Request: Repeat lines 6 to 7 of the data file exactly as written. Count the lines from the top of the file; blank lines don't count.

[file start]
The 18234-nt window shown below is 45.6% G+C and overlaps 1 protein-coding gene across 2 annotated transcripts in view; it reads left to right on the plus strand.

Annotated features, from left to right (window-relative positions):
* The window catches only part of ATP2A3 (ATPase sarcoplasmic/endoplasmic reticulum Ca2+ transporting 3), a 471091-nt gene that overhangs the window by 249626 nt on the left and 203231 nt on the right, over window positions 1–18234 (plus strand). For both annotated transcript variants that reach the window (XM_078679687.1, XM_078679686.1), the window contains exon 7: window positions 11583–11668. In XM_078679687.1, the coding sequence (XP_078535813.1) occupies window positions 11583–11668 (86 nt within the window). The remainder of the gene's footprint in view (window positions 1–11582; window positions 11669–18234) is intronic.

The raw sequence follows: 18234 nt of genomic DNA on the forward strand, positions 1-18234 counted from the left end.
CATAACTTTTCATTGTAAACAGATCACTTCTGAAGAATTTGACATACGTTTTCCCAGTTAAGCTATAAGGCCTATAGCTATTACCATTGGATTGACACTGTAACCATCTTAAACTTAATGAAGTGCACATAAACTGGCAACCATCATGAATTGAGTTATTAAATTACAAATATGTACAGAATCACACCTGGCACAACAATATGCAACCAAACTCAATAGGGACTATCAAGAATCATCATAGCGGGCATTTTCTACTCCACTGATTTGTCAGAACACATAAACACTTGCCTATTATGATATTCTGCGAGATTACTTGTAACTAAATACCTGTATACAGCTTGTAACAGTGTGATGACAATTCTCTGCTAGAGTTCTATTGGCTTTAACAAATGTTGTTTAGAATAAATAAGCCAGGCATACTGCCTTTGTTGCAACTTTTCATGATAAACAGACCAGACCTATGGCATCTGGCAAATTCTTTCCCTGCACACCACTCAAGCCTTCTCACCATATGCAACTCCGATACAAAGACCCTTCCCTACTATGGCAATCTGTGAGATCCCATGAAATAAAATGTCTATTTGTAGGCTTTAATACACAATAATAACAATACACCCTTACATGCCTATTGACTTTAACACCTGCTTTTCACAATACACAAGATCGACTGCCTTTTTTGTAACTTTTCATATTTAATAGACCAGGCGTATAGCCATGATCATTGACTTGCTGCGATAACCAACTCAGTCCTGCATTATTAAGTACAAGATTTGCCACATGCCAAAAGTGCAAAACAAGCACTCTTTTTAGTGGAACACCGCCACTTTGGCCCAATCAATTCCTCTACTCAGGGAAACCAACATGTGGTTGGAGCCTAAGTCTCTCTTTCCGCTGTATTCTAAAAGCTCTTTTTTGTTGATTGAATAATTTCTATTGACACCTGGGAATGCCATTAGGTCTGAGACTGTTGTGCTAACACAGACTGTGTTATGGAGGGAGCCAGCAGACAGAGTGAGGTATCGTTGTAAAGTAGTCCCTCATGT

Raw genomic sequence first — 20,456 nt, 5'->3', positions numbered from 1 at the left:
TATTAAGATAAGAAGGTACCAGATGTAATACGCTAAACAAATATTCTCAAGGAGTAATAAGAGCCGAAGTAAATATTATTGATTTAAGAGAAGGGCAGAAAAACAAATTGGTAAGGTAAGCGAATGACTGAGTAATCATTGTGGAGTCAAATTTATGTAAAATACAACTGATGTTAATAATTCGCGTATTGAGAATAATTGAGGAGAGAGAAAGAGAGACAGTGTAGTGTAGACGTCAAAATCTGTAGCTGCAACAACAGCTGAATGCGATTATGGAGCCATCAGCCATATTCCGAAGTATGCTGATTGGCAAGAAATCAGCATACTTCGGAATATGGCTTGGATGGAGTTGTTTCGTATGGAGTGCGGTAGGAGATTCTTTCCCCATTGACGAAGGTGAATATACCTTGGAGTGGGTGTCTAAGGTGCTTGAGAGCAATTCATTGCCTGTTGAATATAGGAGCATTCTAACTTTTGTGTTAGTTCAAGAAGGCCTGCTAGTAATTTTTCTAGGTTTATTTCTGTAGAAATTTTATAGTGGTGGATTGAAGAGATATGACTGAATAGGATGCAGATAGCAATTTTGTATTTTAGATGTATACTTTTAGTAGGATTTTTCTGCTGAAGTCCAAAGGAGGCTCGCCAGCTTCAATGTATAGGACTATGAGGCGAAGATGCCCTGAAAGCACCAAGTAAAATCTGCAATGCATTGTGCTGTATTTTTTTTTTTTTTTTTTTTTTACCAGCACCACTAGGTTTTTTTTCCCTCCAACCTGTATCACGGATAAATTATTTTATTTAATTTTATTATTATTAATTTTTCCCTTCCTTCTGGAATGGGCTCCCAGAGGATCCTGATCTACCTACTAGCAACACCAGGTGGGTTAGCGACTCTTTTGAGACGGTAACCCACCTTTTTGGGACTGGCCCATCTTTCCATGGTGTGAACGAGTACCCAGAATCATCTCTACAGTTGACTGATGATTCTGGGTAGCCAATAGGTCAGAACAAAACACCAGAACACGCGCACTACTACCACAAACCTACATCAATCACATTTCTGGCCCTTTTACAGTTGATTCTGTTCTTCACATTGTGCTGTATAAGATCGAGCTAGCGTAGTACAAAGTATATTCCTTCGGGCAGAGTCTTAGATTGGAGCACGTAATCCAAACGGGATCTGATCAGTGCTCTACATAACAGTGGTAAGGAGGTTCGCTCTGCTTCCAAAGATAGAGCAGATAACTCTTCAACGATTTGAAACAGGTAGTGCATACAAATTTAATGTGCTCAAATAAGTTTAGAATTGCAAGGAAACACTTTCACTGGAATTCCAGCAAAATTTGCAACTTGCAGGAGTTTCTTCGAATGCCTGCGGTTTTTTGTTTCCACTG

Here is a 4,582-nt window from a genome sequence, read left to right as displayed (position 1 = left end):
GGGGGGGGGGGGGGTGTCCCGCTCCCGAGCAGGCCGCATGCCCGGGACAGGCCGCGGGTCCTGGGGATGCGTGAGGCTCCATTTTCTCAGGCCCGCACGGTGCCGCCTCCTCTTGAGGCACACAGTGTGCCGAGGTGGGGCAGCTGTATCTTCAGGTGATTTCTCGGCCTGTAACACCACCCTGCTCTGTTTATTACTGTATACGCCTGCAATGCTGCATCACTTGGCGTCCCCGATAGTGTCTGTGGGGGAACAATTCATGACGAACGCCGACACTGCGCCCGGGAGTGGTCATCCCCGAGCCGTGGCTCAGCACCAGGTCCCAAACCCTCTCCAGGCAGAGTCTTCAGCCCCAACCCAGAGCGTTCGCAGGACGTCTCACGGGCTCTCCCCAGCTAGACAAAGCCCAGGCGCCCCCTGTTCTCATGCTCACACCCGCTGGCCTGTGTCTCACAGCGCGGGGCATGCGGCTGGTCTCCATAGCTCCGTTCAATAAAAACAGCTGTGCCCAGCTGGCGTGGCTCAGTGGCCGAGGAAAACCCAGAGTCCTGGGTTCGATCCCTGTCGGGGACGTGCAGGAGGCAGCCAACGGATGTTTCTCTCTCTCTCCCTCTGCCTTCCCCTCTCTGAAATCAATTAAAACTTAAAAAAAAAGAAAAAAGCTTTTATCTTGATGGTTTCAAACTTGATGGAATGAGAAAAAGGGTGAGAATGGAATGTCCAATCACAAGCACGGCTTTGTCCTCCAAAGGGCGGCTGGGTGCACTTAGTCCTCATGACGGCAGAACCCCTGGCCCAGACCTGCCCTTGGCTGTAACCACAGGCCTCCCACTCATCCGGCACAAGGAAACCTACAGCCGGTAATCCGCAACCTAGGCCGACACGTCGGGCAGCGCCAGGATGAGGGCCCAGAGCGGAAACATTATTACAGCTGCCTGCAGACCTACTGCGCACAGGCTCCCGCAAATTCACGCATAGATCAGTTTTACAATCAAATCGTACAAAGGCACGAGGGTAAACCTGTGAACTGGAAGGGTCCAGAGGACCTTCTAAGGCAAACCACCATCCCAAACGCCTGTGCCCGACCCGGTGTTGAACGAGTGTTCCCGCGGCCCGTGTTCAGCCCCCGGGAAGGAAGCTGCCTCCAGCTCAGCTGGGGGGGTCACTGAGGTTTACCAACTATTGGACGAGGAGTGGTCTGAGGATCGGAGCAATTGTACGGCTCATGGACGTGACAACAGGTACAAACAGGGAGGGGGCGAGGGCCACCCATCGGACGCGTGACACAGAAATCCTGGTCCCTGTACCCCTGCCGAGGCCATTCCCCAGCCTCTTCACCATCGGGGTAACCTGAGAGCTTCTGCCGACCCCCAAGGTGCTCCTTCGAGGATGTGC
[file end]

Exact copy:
Raw genomic sequence first — 20,456 nt, 5'->3', positions numbered from 1 at the left:
TATTAAGATAAGAAGGTACCAGATGTAATACGCTAAACAAATATTCTCAAGGAGTAATAAGAGCCGAAGTAAATATTATTGATTTAAGAGAAGGGCAGAAAAACAAATTGGTAAGGTAAGCGAATGACTGAGTAATCATTGTGGAGTCAAATTTATGTAAAATACAACTGATGTTAATAATTCGCGTATTGAGAATAATTGAGGAGAGAGAAAGAGAGACAGTGTAGTGTAGACGTCAAAATCTGTAGCTGCAACAACAGCTGAATGCGATTATGGAGCCATCAGCCATATTCCGAAGTATGCTGATTGGCAAGAAATCAGCATACTTCGGAATATGGCTTGGATGGAGTTGTTTCGTATGGAGTGCGGTAGGAGATTCTTTCCCCATTGACGAAGGTGAATATACCTTGGAGTGGGTGTCTAAGGTGCTTGAGAGCAATTCATTGCCTGTTGAATATAGGAGCATTCTAACTTTTGTGTTAGTTCAAGAAGGCCTGCTAGTAATTTTTCTAGGTTTATTTCTGTAGAAATTTTATAGTGGTGGATTGAAGAGATATGACTGAATAGGATGCAGATAGCAATTTTGTATTTTAGATGTATACTTTTAGTAGGATTTTTCTGCTGAAGTCCAAAGGAGGCTCGCCAGCTTCAATGTATAGGACTATGAGGCGAAGATGCCCTGAAAGCACCAAGTAAAATCTGCAATGCATTGTGCTGTATTTTTTTTTTTTTTTTTTTTTTACCAGCACCACTAGGTTTTTTTTCCCTCCAACCTGTATCACGGATAAATTATTTTATTTAATTTTATTATTATTAATTTTTCCCTTCCTTCTGGAATGGGCTCCCAGAGGATCCTGATCTACCTACTAGCAACACCAGGTGGGTTAGCGACTCTTTTGAGACGGTAACCCACCTTTTTGGGACTGGCCCATCTTTCCATGGTGTGAACGAGTACCCAGAATCATCTCTACAGTTGACTGATGATTCTGGGTAGCCAATAGGTCAGAACAAAACACCAGAACACGCGCACTACTACCACAAACCTACATCAATCACATTTCTGGCCCTTTTACAGTTGATTCTGTTCTTCACATTGTGCTGTATAAGATCGAGCTAGCGTAGTACAAAGTATATTCCTTCGGGCAGAGTCTTAGATTGGAGCACGTAATCCAAACGGGATCTGATCAGTGCTCTACATAACAGTGGTAAGGAGGTTCGCTCTGCTTCCAAAGATAGAGCAGATAACTCTTCAACGATTTGAAACAGGTAGTGCATACAAATTTAATGTGCTCAAATAAGTTTAGAATTGCAAGGAAACACTTTCACTGGAATTCCAGCAAAATTTGCAACTTGCAGGAGTTTCTTCGAATGCCTGCGGTTTTTTGTTTCCACTG